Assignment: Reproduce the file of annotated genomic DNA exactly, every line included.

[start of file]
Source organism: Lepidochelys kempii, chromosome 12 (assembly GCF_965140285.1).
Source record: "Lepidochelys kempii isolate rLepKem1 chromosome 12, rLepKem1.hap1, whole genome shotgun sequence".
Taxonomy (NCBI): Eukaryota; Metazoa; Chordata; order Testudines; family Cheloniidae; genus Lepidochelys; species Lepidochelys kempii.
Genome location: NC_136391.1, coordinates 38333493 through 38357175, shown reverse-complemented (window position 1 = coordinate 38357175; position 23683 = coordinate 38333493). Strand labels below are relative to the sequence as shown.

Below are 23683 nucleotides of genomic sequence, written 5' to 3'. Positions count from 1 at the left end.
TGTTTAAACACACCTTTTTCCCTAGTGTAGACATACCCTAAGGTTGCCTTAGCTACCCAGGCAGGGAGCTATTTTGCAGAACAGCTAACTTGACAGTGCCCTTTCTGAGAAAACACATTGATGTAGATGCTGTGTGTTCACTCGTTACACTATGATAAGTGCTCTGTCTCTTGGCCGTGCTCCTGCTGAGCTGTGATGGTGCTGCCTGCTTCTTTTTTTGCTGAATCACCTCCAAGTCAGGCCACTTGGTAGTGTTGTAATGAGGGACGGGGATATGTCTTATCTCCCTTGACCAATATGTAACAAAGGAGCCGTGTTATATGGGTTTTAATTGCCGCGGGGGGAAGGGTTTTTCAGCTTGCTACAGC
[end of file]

Source organism: Lepidochelys kempii, chromosome 12 (assembly GCF_965140285.1).
Source record: "Lepidochelys kempii isolate rLepKem1 chromosome 12, rLepKem1.hap1, whole genome shotgun sequence".
Taxonomy (NCBI): Eukaryota; Metazoa; Chordata; order Testudines; family Cheloniidae; genus Lepidochelys; species Lepidochelys kempii.
Genome location: NC_136391.1, coordinates 38333493 through 38357175, shown reverse-complemented (window position 1 = coordinate 38357175; position 23683 = coordinate 38333493). Strand labels below are relative to the sequence as shown.

Below are 23683 nucleotides of genomic sequence, written 5' to 3'. Positions count from 1 at the left end.
TGTTTAAACACACCTTTTTCCCTAGTGTAGACATACCCTAAGGTTGCCTTAGCTACCCAGGCAGGGAGCTATTTTGCAGAACAGCTAACTTGACAGTGCCCTTTCTGAGAAAACACATTGATGTAGATGCTGTGTGTTCACTCGTTACACTATGATAAGTGCTCTGTCTCTTGGCCGTGCTCCTGCTGAGCTGTGATGGTGCTGCCTGCTTCTTTTTTTGCTGAATCACCTCCAAGTCAGGCCACTTGGTAGTGTTGTAATGAGGGACGGGGATATGTCTTATCTCCCTTGACCAATATGTAACAAAGGAGCCGTGTTATATGGGTTTTAATTGCCGCGGGGGGAAGGGTTTTTCAGCTTGCTACAGC